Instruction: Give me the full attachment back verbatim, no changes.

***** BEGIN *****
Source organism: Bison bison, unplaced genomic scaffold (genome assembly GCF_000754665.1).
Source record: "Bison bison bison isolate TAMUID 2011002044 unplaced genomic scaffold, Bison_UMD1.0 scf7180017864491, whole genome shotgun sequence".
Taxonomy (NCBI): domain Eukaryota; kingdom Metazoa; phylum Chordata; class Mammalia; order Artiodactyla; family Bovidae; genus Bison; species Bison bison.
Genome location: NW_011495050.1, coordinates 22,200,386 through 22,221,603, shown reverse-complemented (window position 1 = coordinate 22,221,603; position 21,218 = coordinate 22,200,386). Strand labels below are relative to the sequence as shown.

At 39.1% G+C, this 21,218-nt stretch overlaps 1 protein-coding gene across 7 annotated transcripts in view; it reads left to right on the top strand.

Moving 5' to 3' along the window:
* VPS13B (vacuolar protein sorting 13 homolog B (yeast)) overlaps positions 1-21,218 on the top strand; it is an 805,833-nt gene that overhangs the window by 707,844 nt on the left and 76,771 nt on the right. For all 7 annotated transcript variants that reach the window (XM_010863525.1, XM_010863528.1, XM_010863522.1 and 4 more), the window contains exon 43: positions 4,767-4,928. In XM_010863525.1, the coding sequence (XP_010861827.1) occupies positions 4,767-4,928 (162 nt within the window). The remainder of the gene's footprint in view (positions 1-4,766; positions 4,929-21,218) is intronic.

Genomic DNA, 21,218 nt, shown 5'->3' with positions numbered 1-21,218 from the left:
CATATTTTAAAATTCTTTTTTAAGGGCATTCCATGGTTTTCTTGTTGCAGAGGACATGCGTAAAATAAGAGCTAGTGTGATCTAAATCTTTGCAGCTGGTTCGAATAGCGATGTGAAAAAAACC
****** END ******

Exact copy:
Source organism: Bison bison, unplaced genomic scaffold (genome assembly GCF_000754665.1).
Source record: "Bison bison bison isolate TAMUID 2011002044 unplaced genomic scaffold, Bison_UMD1.0 scf7180017864491, whole genome shotgun sequence".
Taxonomy (NCBI): domain Eukaryota; kingdom Metazoa; phylum Chordata; class Mammalia; order Artiodactyla; family Bovidae; genus Bison; species Bison bison.
Genome location: NW_011495050.1, coordinates 22,200,386 through 22,221,603, shown reverse-complemented (window position 1 = coordinate 22,221,603; position 21,218 = coordinate 22,200,386). Strand labels below are relative to the sequence as shown.

At 39.1% G+C, this 21,218-nt stretch overlaps 1 protein-coding gene across 7 annotated transcripts in view; it reads left to right on the top strand.

Moving 5' to 3' along the window:
* VPS13B (vacuolar protein sorting 13 homolog B (yeast)) overlaps positions 1-21,218 on the top strand; it is an 805,833-nt gene that overhangs the window by 707,844 nt on the left and 76,771 nt on the right. For all 7 annotated transcript variants that reach the window (XM_010863525.1, XM_010863528.1, XM_010863522.1 and 4 more), the window contains exon 43: positions 4,767-4,928. In XM_010863525.1, the coding sequence (XP_010861827.1) occupies positions 4,767-4,928 (162 nt within the window). The remainder of the gene's footprint in view (positions 1-4,766; positions 4,929-21,218) is intronic.

Genomic DNA, 21,218 nt, shown 5'->3' with positions numbered 1-21,218 from the left:
CATATTTTAAAATTCTTTTTTAAGGGCATTCCATGGTTTTCTTGTTGCAGAGGACATGCGTAAAATAAGAGCTAGTGTGATCTAAATCTTTGCAGCTGGTTCGAATAGCGATGTGAAAAAAACC